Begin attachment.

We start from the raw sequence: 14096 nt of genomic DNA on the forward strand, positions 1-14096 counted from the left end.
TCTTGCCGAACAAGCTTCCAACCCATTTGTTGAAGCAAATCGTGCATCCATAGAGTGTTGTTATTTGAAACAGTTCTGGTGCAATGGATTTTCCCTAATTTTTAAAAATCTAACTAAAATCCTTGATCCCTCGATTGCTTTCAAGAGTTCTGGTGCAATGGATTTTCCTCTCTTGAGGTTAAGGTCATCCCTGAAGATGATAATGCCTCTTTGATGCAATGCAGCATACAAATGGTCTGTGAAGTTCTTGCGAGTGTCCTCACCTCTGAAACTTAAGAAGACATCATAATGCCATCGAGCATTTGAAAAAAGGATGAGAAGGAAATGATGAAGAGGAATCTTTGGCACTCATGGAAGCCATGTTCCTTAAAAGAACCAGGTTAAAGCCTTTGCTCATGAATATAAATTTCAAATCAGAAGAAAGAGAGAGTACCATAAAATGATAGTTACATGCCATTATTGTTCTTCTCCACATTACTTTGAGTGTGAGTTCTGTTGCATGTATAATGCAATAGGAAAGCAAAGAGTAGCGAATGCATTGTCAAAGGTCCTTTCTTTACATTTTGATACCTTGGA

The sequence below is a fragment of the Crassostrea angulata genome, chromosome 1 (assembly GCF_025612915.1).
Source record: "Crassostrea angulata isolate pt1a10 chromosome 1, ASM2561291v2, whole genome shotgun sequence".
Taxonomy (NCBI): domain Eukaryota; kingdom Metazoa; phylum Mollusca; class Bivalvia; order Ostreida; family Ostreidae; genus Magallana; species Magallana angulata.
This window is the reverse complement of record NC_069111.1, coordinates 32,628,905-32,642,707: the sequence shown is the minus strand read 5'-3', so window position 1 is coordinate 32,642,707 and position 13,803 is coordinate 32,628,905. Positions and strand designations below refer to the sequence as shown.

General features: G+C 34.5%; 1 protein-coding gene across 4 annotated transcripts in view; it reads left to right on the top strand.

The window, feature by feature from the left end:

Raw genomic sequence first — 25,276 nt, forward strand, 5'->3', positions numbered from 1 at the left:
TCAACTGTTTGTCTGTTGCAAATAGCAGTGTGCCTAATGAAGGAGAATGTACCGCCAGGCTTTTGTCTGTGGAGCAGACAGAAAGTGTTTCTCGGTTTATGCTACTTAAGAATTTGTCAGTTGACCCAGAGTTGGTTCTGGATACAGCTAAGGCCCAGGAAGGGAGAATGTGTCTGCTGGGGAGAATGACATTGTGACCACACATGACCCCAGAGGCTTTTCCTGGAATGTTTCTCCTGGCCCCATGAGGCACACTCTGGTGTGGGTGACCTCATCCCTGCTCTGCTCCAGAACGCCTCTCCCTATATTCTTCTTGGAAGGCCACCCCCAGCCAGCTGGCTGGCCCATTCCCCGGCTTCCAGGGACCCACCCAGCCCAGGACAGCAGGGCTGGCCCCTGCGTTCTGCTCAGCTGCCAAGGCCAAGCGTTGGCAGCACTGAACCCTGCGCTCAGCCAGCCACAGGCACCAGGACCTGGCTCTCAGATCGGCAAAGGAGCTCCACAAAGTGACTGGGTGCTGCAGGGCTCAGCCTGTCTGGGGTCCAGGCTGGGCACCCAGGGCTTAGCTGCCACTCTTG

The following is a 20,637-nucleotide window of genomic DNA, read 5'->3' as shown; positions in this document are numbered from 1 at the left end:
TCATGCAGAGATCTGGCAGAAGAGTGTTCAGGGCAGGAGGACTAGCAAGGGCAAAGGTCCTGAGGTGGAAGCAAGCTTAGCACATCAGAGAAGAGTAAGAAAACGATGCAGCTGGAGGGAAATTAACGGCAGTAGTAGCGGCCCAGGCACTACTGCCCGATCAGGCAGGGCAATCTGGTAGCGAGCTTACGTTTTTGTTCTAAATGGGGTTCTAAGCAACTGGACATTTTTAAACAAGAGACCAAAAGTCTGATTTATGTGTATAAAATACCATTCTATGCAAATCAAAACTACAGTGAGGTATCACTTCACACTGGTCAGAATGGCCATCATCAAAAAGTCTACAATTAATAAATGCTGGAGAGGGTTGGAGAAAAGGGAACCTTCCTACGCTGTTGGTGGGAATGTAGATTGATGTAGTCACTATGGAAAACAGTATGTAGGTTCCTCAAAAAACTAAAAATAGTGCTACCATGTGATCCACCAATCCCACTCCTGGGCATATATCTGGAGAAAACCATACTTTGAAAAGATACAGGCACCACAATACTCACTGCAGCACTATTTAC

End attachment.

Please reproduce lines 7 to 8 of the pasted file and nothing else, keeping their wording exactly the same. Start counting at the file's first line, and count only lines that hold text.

General features: G+C 34.5%; 1 protein-coding gene across 4 annotated transcripts in view; it reads left to right on the top strand.

The window, feature by feature from the left end: